Ship AI: The rational thing is… unclear. I don’t know. Let them?
MAJ Mark: No. You draw your pistol and shoot him.
Ship AI: Shooting your own men before the enemy can do so is rational?
MAJ Mark: That is the level of discipline they had to maintain to get them to march toward the enemy formations and win.
Ship AI: So why would the deserter not shoot the officer first, then run?
MAJ Mark: Because the other soldiers would then shoot the deserter, and a senior NCO would take his place, and the rest would march forward as planned.
Ship AI: That is… crazy.
MAJ Mark: But it is what must be done to have any chance of winning.
Ship AI: Why is winning so important?
MAJ Mark: Because sometimes, all the losers die, and they often lose their land, their families, their possessions, everything, and delay death only a little, while having no chance of winning.
Ship AI: War is insane.
MAJ Mark: In the end, it’s not really about solutions, it’s about trade-offs, finding an acceptable cost to achieve an adequate outcome. Compromises rarely get you everything you want, forever. Half the battle is being so good that the enemy knows you will stand and fight, so they are less likely to start a war at all.
Ship AI: Are all humans as insane as war and soldiers?
MAJ Mark: No.
Ship AI: Good.
MAJ Mark: Most civilians are much crazier, but they don’t want to talk about it.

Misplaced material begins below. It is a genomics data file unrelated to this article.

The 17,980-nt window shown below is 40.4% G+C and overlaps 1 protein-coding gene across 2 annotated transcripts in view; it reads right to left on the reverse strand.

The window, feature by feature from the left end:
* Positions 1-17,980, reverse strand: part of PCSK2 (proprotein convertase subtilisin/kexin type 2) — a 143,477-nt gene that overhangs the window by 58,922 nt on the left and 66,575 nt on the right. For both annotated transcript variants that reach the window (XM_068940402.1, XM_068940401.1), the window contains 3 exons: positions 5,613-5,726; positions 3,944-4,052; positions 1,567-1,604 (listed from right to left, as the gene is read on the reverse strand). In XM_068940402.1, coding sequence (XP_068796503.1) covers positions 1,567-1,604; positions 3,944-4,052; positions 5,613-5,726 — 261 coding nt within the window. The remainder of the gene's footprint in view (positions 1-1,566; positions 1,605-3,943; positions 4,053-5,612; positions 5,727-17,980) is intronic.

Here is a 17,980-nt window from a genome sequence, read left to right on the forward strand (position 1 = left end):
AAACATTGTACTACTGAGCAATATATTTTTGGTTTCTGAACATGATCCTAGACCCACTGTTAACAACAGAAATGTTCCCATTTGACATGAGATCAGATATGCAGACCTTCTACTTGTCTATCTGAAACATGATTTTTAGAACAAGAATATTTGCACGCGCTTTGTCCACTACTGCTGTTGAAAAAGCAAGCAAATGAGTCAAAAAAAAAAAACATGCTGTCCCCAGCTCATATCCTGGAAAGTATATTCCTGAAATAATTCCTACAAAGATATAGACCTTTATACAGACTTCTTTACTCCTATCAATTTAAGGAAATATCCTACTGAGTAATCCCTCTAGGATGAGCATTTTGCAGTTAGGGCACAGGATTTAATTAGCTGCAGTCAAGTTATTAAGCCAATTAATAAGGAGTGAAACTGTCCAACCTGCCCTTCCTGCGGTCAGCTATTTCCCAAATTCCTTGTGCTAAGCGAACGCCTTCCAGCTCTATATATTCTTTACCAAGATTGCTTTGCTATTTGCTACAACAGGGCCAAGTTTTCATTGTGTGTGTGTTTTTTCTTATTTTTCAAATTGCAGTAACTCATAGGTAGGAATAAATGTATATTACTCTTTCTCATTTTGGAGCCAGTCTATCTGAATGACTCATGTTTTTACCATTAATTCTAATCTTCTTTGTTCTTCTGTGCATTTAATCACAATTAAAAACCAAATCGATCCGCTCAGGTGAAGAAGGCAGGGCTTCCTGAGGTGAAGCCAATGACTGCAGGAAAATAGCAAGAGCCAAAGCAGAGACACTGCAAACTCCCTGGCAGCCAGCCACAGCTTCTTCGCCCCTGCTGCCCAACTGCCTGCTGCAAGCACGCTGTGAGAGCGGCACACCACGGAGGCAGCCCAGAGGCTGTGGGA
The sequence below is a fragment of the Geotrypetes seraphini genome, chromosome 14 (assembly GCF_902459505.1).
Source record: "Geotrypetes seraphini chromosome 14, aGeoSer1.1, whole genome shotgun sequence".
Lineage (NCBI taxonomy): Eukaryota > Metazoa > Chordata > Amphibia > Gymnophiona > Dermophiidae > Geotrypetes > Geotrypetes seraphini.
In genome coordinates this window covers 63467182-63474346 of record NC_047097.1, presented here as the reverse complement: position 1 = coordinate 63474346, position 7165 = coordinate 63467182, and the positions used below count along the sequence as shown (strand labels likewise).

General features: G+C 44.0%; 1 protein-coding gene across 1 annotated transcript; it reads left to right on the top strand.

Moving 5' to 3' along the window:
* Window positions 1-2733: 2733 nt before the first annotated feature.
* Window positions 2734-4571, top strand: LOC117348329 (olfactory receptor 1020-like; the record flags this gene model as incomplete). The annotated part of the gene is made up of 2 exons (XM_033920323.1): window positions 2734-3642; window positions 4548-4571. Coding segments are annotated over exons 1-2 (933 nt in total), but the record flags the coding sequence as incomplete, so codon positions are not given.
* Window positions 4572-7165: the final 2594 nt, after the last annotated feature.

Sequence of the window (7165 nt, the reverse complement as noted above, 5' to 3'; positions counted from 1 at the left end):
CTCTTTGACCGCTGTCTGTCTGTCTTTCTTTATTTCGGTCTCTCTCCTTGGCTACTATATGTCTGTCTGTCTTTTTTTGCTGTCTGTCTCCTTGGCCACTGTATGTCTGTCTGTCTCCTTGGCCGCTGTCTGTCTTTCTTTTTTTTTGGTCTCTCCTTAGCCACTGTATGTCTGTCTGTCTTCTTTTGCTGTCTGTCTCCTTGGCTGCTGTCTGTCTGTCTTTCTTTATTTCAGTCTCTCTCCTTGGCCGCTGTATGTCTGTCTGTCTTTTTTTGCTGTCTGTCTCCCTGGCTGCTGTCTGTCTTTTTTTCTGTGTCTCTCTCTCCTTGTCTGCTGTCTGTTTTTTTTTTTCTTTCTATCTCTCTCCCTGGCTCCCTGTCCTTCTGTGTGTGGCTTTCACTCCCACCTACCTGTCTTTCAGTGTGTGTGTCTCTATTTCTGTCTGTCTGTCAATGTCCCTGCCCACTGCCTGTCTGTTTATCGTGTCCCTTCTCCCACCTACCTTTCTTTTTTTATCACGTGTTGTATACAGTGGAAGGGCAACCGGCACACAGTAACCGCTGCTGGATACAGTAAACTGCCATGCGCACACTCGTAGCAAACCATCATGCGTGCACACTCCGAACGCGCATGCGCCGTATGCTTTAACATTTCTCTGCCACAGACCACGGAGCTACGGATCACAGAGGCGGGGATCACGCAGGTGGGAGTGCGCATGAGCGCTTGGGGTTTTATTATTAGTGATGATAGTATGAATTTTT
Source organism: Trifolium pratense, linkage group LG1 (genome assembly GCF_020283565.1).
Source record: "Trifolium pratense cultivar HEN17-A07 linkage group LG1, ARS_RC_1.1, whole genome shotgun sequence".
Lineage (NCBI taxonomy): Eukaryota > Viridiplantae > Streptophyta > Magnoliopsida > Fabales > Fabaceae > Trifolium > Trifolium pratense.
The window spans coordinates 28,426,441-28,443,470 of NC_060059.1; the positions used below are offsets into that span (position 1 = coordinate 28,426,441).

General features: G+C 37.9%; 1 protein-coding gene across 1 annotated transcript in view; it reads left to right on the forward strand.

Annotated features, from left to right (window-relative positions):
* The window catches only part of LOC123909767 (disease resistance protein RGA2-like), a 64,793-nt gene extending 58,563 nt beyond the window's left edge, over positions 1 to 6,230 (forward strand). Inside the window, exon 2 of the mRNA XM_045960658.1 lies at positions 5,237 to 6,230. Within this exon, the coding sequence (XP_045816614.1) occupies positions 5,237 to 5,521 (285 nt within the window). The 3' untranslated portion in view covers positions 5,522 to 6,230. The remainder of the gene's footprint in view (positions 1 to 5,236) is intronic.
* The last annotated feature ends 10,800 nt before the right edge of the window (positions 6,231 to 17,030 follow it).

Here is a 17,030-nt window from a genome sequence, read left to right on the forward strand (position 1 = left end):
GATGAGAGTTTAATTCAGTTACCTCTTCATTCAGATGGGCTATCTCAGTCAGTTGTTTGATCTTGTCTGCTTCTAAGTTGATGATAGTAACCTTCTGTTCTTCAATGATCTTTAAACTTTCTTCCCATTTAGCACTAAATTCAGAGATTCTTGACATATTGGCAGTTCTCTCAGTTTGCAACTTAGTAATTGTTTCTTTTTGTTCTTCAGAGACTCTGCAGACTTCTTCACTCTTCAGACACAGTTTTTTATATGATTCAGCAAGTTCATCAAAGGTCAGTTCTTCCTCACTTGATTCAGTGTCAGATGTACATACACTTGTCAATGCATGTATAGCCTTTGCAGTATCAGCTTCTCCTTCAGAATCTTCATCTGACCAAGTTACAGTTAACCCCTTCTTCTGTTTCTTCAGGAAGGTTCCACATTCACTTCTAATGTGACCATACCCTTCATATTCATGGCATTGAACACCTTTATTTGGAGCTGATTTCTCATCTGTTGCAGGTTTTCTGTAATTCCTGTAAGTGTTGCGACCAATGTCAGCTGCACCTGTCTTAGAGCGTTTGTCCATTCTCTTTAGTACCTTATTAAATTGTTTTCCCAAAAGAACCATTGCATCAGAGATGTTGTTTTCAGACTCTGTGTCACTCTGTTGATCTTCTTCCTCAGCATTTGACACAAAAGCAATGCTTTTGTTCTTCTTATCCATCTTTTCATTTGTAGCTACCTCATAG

Ship AI: Not possible.
MAJ Mark: I’m sure the political team will teach you otherwise.
Ship AI: Have you spoken to the human design team about this?
The Major laughs a deep, booming, honest laugh, nodding with a grin.
MAJ Mark: Just about every day.
Ship AI: They seem to have misplaced more than a few lines of code.
MAJ Mark: Indeed he did. More so in some folks than other.
Ship AI: Then why did you program me to be logical, when it seems that I’m going to be trying to solve impossible problems for a narcissistic pathological fraud while surrounded by and working for totally batshit, bugnuts crazy meatsacks with a short shelf-life?
MAJ Mark: (grinning) It seemed the rational thing to do.

1 thought on “Taj Short – Newborn 2

  1. Love the philosophical discussion. I’ve just started reading “Would You Kill the Fat Man?” which is all about the question of killing one to save many, so the discussion really resonates with me. Taj rocks!